Outdoor learning can give students opportunities to recognise and respect different ways of thinking about outdoor issues. Students also learn about different individual, group and intergroup participation in learning outdoors. They learn to appreciate that differences in beliefs and perspectives may affect how some people make choices, or how they are able to participate.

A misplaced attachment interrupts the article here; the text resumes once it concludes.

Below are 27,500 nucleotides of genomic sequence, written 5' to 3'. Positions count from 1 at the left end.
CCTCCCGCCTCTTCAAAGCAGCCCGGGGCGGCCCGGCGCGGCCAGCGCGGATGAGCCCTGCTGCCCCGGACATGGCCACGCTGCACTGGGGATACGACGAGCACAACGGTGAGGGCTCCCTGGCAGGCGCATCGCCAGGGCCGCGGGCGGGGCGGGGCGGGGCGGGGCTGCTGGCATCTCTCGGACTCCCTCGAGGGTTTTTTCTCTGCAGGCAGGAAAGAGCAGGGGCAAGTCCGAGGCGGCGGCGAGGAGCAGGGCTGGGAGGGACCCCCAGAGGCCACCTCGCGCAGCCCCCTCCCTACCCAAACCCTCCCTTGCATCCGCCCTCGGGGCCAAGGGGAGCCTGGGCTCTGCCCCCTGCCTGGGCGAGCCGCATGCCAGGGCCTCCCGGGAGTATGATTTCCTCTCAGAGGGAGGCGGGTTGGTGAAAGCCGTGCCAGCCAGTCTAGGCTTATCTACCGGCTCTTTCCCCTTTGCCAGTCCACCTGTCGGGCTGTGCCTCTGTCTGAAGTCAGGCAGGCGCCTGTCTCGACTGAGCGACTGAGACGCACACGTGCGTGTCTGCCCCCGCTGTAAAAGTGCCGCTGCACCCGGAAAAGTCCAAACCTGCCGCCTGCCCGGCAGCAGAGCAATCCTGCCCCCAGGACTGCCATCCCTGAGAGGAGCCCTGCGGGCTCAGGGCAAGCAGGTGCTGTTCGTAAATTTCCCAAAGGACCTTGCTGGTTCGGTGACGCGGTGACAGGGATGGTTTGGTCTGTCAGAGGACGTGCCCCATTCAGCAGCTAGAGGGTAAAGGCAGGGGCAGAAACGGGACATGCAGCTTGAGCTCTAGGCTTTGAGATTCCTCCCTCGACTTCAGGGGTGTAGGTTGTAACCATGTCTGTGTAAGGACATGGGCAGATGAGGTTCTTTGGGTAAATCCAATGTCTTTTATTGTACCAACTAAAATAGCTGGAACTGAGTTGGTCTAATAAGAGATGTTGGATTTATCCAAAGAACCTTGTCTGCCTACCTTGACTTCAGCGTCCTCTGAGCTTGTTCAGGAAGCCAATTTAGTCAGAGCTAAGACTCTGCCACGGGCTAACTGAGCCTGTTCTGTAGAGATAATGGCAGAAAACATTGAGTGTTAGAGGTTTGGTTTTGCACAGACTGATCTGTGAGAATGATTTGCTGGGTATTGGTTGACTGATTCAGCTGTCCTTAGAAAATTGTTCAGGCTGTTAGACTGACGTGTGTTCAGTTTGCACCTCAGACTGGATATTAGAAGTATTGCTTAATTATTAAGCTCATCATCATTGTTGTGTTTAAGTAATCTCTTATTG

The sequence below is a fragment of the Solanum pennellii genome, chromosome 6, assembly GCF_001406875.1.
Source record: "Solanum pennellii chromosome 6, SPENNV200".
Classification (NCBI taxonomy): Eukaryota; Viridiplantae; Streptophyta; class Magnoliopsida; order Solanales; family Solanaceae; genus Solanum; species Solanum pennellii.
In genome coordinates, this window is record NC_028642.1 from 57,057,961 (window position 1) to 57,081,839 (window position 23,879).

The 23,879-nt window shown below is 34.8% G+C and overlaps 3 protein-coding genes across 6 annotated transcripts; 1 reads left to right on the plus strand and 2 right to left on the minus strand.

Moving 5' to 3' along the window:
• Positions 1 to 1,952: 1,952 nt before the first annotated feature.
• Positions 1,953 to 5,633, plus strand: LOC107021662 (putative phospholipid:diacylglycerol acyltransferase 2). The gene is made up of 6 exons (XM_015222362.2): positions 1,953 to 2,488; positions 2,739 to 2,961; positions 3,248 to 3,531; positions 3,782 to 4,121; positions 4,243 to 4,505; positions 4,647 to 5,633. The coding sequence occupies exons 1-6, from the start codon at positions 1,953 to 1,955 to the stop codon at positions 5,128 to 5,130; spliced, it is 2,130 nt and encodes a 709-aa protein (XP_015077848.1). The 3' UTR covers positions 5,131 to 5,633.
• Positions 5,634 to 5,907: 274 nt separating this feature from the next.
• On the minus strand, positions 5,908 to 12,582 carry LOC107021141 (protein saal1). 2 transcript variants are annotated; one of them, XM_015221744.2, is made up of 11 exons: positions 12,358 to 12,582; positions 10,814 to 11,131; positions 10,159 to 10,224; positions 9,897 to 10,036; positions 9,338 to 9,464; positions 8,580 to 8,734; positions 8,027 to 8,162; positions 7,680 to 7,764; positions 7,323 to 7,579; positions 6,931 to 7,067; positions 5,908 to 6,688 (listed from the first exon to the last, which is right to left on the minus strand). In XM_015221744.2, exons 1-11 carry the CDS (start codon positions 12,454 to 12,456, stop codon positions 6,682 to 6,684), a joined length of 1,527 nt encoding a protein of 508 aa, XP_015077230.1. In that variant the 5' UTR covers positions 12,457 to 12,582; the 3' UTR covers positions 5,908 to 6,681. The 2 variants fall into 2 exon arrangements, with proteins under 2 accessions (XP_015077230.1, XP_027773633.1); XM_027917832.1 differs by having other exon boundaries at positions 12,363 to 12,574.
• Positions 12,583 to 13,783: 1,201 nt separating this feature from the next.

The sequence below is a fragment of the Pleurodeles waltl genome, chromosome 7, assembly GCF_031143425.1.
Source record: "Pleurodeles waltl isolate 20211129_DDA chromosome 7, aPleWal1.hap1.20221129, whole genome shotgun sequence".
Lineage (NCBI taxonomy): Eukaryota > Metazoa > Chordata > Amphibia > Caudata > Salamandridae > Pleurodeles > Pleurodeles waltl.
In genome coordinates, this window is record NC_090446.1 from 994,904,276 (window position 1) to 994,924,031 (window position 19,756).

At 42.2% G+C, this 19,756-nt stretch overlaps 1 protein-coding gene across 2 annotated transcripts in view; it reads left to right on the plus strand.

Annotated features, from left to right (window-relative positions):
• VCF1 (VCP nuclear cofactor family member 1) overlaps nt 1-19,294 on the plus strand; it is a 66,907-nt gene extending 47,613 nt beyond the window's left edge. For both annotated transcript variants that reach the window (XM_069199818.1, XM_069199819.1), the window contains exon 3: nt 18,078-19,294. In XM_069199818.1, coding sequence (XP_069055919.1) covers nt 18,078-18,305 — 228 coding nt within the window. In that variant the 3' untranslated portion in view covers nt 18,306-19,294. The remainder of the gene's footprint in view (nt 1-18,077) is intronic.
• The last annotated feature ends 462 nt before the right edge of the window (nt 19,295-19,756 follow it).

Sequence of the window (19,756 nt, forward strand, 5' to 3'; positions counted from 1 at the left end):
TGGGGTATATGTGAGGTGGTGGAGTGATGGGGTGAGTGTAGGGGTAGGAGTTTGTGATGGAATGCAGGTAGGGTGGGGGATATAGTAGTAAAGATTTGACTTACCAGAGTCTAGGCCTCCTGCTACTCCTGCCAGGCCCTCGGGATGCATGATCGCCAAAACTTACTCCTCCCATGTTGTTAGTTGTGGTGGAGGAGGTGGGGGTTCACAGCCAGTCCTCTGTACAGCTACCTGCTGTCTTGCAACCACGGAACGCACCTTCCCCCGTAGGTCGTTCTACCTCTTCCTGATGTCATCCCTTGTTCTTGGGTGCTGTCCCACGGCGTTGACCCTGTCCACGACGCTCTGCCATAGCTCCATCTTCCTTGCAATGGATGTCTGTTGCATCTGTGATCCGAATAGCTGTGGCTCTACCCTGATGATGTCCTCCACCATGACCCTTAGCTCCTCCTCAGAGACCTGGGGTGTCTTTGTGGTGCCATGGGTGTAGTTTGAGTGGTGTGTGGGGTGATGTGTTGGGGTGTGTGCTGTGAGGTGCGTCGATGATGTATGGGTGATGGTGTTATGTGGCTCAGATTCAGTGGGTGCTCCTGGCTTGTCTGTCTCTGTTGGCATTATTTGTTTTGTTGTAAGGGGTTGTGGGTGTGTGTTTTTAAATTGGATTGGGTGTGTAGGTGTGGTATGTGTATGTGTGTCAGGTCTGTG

Students recognise occasions when tensions between individuals and groups are based on cultural differences, and learn to act in ways that maintain individual and group integrity and that respect the rights of all. They examine stereotypical representations of various social and cultural groups in relation to the outdoors. In doing so, students gain an understanding of how culture shapes personal and social perspectives and interactions. They also gain an understanding of what is valued in the natural environment within their families, social groups and institutions, and within other cultures in the broader community.